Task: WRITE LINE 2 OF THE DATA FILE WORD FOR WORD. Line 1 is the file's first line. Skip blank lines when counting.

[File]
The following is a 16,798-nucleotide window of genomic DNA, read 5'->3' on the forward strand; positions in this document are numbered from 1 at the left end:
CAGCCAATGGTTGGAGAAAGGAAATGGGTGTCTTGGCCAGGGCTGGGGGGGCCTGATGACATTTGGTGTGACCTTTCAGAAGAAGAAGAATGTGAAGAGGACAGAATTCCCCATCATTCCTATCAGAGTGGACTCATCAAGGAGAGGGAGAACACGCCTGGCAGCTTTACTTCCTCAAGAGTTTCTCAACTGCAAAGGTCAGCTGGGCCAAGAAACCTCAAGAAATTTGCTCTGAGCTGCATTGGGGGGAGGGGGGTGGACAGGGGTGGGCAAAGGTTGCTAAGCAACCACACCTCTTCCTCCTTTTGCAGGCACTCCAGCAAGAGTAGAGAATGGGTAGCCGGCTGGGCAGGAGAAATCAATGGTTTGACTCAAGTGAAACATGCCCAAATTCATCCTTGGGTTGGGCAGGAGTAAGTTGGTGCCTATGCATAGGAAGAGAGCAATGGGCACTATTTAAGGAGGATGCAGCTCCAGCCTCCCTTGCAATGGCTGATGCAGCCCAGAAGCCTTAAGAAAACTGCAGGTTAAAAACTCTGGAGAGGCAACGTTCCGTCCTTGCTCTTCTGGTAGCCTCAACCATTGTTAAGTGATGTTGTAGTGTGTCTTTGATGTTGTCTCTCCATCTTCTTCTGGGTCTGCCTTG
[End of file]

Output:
CAGCCAATGGTTGGAGAAAGGAAATGGGTGTCTTGGCCAGGGCTGGGGGGGCCTGATGACATTTGGTGTGACCTTTCAGAAGAAGAAGAATGTGAAGAGGACAGAATTCCCCATCATTCCTATCAGAGTGGACTCATCAAGGAGAGGGAGAACACGCCTGGCAGCTTTACTTCCTCAAGAGTTTCTCAACTGCAAAGGTCAGCTGGGCCAAGAAACCTCAAGAAATTTGCTCTGAGCTGCATTGGGGGGAGGGGGGTGGACAGGGGTGGGCAAAGGTTGCTAAGCAACCACACCTCTTCCTCCTTTTGCAGGCACTCCAGCAAGAGTAGAGAATGGGTAGCCGGCTGGGCAGGAGAAATCAATGGTTTGACTCAAGTGAAACATGCCCAAATTCATCCTTGGGTTGGGCAGGAGTAAGTTGGTGCCTATGCATAGGAAGAGAGCAATGGGCACTATTTAAGGAGGATGCAGCTCCAGCCTCCCTTGCAATGGCTGATGCAGCCCAGAAGCCTTAAGAAAACTGCAGGTTAAAAACTCTGGAGAGGCAACGTTCCGTCCTTGCTCTTCTGGTAGCCTCAACCATTGTTAAGTGATGTTGTAGTGTGTCTTTGATGTTGTCTCTCCATCTTCTTCTGGGTCTGCCTTG